Send to Readability
+ Pocket
Send to Instapaper

USB has been with us since 1998 or so, and has totally changed the way we do computers. It has made it possible to just plug something into your PC, game console or mobile device, and that thing just works right away with no major install needed. And while I’m no engineer, the good folks at the USB Implementers Forum have been sending over more and more info on the evolution of this pivotal connectivity standard, which I will here try to convey.

Most of you probably know that USB 3.0 is now the de facto USB standard, increasingly replacing USB 2.0. Officially, the USB IF refers to USB 2.0 as Hi-Speed USB (around 500MB/s), while USB 3.0 is SuperSpeed USB (around 5GB/s, or ten times faster). However, these are overall standards, or specifications, and involve more science and engineering than yours truly could ever hope to fathom.

But the thing is, each USB standard also has protocols inside, which determine the way it interacts with devices. If the protocol isn’t up to current speed standards, you’re not getting the full benefit of the latest USB tech.

So which protocol have we been using?

Well, it seems that since USB 1.1 or around 1999, we’ve all been on what is called Bulk-Only Transport, or BOT. This protocol was designed to talk to devices of over a decade ago, when a CD-ROM was still relevant and DVD was just coming into play. These devices didn’t really need much bandwidth, so the BOT protocol only handles one command at a time to save power and reduce latency. It wasn’t designed to carry tonnes of data, so there was no need for the protocol to query each device multiple times.

When USB 2.0 was finalised in 2000, BOT remained king of the protocols and nobody thought it urgent to replace it, because devices didn’t change much in the intervening couple of years. Finally, in 2008 the specs for USB 3.0 came about, and this was well into the broadband/high speed era, so it became clear a new protocol was needed.

To sum up, while very efficient and resource-friendly, BOT can only process one command at a time, so devices have to start the negotiation process all over whenever they need to move data. There’s no queuing, and no task management of multiple commands. BOT isn’t a smart standard, it doesn’t prioritise or determine which command is more important for PC performance.

With the round trip for commands in  BOT taking so long, there’s no way the protocol could make the most of USB 3.0 specifications. This is why the USB IF decided to create a new protocol.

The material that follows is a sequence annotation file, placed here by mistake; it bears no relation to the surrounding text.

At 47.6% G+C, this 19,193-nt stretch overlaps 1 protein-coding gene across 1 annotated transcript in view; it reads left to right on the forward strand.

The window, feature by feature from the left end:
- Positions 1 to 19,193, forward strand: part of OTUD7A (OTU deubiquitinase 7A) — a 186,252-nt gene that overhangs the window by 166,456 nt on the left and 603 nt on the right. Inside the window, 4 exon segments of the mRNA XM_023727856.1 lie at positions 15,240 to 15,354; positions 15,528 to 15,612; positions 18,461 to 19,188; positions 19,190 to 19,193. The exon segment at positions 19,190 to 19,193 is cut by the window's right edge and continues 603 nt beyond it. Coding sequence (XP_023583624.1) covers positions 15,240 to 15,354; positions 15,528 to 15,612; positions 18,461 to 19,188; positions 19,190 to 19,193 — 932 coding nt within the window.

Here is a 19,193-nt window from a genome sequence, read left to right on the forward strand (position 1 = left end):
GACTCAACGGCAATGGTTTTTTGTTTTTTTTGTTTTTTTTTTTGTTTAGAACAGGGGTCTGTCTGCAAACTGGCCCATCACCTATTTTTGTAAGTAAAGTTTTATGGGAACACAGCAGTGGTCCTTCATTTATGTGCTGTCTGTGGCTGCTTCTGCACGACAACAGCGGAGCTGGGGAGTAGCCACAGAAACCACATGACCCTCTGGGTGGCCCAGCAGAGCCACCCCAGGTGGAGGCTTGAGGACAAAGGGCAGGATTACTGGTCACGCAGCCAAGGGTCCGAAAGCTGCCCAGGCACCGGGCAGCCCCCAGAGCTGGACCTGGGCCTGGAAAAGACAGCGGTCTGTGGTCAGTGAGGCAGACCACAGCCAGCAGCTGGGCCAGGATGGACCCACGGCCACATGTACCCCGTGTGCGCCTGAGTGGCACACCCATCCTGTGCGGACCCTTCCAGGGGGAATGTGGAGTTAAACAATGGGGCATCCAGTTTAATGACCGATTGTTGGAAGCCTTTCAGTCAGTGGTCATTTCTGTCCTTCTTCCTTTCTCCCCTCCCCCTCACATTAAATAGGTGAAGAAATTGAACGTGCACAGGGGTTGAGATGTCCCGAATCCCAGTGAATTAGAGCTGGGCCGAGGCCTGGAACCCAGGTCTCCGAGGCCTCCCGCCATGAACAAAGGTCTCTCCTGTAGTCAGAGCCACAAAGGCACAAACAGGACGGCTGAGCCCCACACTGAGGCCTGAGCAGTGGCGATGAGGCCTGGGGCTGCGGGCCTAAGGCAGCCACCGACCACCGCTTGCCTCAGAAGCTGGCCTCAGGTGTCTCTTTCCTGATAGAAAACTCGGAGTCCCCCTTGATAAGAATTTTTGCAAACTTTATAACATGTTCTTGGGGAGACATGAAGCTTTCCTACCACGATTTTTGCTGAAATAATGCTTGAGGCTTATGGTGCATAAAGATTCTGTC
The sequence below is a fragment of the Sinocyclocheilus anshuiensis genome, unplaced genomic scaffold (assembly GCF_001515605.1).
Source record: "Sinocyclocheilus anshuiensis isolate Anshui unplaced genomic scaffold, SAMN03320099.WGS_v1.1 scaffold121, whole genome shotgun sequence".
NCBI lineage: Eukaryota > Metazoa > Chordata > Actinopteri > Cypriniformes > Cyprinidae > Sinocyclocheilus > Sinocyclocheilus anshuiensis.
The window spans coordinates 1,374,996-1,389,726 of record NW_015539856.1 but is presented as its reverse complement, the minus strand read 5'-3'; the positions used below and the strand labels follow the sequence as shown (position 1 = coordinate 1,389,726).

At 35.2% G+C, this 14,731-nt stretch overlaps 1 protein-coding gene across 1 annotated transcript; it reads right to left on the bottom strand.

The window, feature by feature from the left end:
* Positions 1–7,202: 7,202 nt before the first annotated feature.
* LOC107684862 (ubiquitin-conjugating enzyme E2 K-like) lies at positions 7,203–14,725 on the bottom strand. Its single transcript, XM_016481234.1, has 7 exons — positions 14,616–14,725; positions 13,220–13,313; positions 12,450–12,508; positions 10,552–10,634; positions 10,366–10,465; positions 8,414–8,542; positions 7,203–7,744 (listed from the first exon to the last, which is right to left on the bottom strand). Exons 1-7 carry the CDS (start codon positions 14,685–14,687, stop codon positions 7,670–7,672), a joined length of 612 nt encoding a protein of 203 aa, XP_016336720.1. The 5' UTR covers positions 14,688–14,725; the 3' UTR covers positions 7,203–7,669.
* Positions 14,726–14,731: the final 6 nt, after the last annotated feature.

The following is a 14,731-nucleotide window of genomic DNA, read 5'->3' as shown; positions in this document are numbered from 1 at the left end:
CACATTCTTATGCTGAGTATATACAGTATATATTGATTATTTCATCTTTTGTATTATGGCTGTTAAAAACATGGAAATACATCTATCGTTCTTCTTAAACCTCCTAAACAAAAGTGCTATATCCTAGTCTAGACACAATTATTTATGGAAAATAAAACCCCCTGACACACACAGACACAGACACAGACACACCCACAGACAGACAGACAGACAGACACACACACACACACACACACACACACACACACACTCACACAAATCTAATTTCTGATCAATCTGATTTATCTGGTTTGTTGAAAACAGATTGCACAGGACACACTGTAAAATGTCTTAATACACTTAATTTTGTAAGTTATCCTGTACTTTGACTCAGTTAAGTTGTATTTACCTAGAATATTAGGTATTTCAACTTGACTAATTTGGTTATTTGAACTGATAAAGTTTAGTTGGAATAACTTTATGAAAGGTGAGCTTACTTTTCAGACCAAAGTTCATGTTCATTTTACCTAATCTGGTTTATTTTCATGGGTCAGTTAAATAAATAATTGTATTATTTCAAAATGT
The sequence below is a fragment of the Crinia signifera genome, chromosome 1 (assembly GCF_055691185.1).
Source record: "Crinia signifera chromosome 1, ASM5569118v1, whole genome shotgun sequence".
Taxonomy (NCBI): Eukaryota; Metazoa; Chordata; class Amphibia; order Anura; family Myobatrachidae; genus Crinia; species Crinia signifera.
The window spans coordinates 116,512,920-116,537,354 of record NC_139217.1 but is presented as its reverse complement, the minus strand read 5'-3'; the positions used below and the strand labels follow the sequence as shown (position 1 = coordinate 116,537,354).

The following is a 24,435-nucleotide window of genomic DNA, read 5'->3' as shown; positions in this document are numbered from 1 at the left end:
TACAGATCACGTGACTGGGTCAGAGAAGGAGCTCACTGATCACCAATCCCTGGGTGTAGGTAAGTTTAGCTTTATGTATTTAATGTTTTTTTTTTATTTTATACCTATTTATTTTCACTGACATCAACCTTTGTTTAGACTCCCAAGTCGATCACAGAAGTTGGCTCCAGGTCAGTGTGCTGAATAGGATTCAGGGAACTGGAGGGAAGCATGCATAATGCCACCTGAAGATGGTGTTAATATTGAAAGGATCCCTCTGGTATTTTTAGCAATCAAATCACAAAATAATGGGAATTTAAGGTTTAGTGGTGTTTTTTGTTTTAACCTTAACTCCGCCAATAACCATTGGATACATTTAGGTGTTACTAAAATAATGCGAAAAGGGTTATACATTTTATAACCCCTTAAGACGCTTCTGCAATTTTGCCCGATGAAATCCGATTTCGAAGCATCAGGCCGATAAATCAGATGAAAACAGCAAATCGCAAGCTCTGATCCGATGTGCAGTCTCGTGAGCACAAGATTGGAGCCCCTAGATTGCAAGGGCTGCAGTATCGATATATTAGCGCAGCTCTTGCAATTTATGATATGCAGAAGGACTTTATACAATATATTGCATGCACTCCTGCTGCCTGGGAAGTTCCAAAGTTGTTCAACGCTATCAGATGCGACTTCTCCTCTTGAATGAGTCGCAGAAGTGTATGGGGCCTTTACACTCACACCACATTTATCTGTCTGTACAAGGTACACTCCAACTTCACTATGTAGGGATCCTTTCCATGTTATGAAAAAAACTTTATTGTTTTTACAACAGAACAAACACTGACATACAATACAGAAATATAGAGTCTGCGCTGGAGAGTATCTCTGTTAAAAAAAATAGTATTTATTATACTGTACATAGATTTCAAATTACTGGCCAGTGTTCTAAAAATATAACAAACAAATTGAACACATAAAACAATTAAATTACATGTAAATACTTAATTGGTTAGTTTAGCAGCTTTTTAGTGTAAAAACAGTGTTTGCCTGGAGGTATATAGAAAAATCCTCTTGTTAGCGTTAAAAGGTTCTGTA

Image copyright USB-IF

Enter UASP

USB Attached SCSI Protocol, or UASP, literally addresses each of the shortcomings listed above. It opens up the throttle and offers much better use of USB 3.0 bandwidth, because finally devices and commands can be queued. It also has command and task management, so potentially applications, devices and operating systems could use it to prioritise commands for better performance.  The so called round trip for each command is greatly reduced, thanks to a four data pipe design that accommodates command, status, data in, and data out all at once. Additional channels can be integrated by specific vendors if so needed.

USB 3.0 Boost

Because of this more open-ended protocol, ASUS has been able to develop the USB 3.0 Boost utility, which automatically detects the best protocol for each device, and has multiple modes to accelerate USB performance. There’s normal mode, which I suppose just leaves things as they are, turbo mode which uses emulation algorithms to boost BOT-protocol devices, and of course UASP mode to accommodate the new protocol. Do note device drivers need to be able to talk to your PC in UASP for true compatibility, and applications like USB 3.0 Boost can help with that. To some extent they can emulate the driver should the native one lack compatibility.

USB 3.0 Boost will be bundled with several upcoming ASUS motherboards.

Motherboard with USB 3.0

USB 3.0 ports in blue, second from right

All USB logos used copyright USB-IF

▼ You might also like..
Understanding Splendid’s five modes
( Relevance » 8.2 )
Tagged with:  
guides #18993 | 393
More in Guides, PC Components (222 of 340 articles)